Building GCC MinGW Toolchain Cross Compiler

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Building GCC MinGW Toolchain Cross Compiler

December 11, 2015 | Article | No Comments

Windows, up until today, is still popular Operating System and have large market. This Microsoft’s product is designed for end-user and reducing complexity of Operating System. Even when some other OS such as Linux and Mac OS starts invading, this Operating System is still major and fanatically used by some people in the world.

In this article we will about how to build GCC Win32 and Win64 Toolchain for Win32 and Win64 architecture, which is a cross compiler to build Win32 and Win64 program.

Requirement set for this article:

    1. GCC (Native platform)
    2. Binutils (Native platform)
    3. Bison
    4. Flex
    5. gperf

CoreutilsMake (>= 3.8.1)

  1. SVN & CVS client

Also the test is done on Slackware64 current, though it is optional. You can use other Linux distribution which suit you.

While the previous list is requirement on your host system (your system which will build the cross compiler), we have another list. Some of the component mentioned below will be taken out from their respective repository.

  1. MinGW-w64 (SVN repository)
  2. GCC 4.9.2
  3. Binutils 2.24
  4. GDB 7.8.1
  5. GMP 6.0.0
  6. MPFR 3.1.2
  7. MPC 1.0.2

The Target

There are two architecture: Win32 and Win64. You are free to choose what MinGW system you will build. However, in this article, we will build MinGW Cross Compiler for Windows 64-bit. If you read other cross compiler article, we need a target alias (or simply target) which is the target of the toolchain.


We will need some disk space (~2GB should be enough). We also need root access to install it on “system-wide”.

We will create a working directory. We will refer it as $MINGWGCC, so $MINGWGCC/src should really be something like ~/MINGWGCC/src (the ~ means your home directory). So go ahead and create following directory structure:

# set aliases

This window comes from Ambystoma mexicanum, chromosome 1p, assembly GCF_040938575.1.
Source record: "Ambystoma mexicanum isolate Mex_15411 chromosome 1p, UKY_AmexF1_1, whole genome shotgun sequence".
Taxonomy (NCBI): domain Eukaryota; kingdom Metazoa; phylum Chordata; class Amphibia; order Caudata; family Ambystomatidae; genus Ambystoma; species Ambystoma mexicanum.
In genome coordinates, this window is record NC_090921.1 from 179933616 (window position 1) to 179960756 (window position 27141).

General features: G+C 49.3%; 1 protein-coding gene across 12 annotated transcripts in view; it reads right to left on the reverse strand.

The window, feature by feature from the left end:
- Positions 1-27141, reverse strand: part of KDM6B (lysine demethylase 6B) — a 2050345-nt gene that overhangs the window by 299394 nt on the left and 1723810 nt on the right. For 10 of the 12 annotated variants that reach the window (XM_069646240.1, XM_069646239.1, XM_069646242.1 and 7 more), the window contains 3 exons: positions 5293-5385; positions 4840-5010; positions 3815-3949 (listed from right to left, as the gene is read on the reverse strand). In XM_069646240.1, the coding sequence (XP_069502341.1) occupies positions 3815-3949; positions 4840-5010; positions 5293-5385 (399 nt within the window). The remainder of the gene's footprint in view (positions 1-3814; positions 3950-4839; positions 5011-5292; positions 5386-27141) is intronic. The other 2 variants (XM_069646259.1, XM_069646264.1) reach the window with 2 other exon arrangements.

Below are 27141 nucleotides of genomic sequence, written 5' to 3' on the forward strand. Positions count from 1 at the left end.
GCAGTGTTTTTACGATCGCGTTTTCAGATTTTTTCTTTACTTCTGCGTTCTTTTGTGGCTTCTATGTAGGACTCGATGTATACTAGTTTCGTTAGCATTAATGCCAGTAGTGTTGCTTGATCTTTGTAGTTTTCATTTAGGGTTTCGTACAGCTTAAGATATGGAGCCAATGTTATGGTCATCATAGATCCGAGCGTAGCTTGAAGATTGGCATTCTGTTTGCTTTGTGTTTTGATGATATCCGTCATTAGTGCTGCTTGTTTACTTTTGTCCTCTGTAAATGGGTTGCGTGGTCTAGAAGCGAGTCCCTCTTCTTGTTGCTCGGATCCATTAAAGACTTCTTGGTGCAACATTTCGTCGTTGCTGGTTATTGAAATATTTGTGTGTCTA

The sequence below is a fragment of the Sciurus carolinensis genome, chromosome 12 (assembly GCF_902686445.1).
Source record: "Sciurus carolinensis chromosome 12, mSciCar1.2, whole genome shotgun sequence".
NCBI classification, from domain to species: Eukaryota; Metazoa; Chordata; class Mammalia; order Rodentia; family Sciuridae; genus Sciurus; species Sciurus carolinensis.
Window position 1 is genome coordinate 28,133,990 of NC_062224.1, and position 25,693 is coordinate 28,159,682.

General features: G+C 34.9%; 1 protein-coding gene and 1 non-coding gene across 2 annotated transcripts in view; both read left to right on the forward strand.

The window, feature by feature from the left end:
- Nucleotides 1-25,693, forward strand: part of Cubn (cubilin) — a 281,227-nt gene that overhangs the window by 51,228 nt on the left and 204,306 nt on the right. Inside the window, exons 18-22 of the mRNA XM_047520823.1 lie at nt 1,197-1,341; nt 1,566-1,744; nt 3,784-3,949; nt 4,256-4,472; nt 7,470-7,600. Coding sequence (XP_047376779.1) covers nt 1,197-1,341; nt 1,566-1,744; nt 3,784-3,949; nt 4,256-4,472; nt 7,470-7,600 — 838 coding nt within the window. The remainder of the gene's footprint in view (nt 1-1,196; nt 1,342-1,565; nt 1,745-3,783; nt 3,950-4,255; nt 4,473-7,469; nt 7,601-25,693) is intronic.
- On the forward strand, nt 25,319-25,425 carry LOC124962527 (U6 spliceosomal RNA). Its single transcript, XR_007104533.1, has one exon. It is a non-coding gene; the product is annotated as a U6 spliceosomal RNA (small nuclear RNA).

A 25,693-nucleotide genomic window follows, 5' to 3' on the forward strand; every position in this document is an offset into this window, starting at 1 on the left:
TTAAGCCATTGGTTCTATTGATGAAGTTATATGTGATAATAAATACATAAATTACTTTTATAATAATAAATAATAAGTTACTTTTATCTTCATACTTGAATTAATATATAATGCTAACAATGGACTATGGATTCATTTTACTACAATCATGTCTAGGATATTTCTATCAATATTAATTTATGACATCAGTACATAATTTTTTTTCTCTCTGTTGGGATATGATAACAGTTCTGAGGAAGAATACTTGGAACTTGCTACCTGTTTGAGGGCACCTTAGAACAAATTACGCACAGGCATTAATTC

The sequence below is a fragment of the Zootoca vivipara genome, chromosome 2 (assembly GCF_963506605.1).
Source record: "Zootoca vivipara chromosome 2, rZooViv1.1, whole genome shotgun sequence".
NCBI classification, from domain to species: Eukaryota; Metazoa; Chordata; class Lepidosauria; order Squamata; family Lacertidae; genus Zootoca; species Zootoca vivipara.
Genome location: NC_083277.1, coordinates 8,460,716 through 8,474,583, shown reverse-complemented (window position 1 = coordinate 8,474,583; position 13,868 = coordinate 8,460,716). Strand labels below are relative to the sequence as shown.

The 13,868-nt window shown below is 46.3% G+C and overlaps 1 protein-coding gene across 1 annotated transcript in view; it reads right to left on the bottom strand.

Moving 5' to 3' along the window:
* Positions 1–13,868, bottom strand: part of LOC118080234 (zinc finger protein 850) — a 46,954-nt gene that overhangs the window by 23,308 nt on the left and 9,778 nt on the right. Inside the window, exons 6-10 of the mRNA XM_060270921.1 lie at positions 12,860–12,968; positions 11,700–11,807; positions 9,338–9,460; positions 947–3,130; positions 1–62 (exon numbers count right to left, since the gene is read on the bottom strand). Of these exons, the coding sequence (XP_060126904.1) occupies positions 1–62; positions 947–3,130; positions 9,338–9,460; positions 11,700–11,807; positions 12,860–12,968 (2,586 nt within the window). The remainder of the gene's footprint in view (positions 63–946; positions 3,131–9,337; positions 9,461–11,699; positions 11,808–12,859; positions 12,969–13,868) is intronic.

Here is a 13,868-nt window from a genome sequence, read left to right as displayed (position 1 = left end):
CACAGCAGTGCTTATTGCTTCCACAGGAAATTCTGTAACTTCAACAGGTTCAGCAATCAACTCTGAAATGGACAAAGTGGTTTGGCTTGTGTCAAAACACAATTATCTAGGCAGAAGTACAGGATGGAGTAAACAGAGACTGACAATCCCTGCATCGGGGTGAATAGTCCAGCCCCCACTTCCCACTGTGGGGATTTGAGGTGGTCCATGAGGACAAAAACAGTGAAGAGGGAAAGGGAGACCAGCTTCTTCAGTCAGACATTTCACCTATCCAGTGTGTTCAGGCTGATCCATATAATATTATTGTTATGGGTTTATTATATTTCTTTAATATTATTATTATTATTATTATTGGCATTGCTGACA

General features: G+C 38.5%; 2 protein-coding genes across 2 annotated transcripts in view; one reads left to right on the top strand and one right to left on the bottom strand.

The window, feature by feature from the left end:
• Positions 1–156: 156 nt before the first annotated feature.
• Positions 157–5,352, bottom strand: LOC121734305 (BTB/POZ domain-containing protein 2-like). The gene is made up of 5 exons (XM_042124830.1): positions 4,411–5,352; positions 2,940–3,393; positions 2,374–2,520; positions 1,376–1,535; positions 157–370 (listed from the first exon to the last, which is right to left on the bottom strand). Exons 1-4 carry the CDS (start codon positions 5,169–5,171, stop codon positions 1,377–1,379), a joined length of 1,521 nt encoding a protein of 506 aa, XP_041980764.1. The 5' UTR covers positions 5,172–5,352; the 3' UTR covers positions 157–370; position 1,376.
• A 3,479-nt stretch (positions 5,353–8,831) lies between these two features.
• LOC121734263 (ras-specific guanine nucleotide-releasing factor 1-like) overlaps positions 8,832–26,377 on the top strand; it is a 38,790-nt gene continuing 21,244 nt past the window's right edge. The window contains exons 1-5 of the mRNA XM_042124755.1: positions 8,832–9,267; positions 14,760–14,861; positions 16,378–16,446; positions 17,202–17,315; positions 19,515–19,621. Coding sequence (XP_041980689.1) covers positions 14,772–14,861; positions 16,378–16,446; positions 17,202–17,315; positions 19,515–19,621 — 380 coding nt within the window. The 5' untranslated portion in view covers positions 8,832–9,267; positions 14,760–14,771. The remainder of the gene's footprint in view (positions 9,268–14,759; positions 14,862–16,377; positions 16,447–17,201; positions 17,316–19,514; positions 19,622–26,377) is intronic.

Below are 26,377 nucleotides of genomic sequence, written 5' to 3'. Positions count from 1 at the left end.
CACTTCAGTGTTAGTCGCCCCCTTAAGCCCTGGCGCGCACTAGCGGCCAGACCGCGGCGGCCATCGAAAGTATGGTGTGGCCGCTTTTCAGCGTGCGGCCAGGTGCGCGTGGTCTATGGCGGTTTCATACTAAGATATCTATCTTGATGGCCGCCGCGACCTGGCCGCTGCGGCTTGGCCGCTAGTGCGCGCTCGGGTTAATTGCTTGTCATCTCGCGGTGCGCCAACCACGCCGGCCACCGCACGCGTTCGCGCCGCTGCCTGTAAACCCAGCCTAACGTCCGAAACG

export MINGWGCC=~/
export PREFIX=/usr/local
export BUILD=$(gcc -dumpmachine)
export TARGET=x86_64-w64-mingw32

export BINUTILS_BUILD=${MINGWGCC}/build/binutils-build
export GCC_BUILD=${MINGWGCC}/build/gcc-build
export GDB_BUILD=${MINGWGCC}/build/gdb-build
export MINGW_BUILD=${MINGWGCC}/build/mingw-build
export MINGW_H_BUILD=${MINGWGCC}/build/mingw-h-build

export BINUTILS_SRC=${MINGWGCC}/src/binutils-2.24
export GCC_SRC=${MINGWGCC}/src/gcc-4.9.2
export GDB_SRC=${MINGWGCC}/src/gdb-7.8.1
export MINGW_SRC=${MINGWGCC}/src/mingw/
export MINGW_HEADERS=${MINGW_SRC}/mingw-w64-headers

# make base dir, original archives dir (orig), source code dir (src), 
# and working / building dir (build) 
mkdir ${MINGWGCC}{,/{orig,src,build}}

# Make build directory for each component
mkdir ${MINGWGCC}/build/{binutils,gcc,gdb,mingw{,-h}}-build

Acquiring the Materials

A cross compiler for Win32 and Win64 are provided by MinGW-w64 project. Download latest packages of GCC, GDB, binutils, and MinGW-w64 source code. You can download it using wget or alternatively download via browser and move it to $MINGWGCC/orig.

cd ${MINGWGCC}/orig



Then, extract them to src directory.

cd ${MINGWGCC}/src

tar -jxf ${MINGWGCC}/orig/gcc-4.9.2.tar.bz2
tar -Jxf ${MINGWGCC}/orig/gdb-7.8.1.tar.xz
tar -jxf ${MINGWGCC}/orig/binutils-2.24.tar.bz2

Next, the MinGW and GCC codes.

cd ${MINGWGCC}/src
svn co '' mingw

Next we need to download some prerequisites, especially GMP (GNU Multiple Precision), MPC (Multiple-Precision Complex), and MPFR (Multiple-Precision Floating Point Reliably) which is used for computation. The prerequisites can be downloaded by invoking following command:

The MPFR, GMP, and MPC is not the latest version, but at least we can build GCC. Suppose your working directory at /home/xathrya/ARMGCC, to obtain MPDR, GMP, and MPC invoke following command: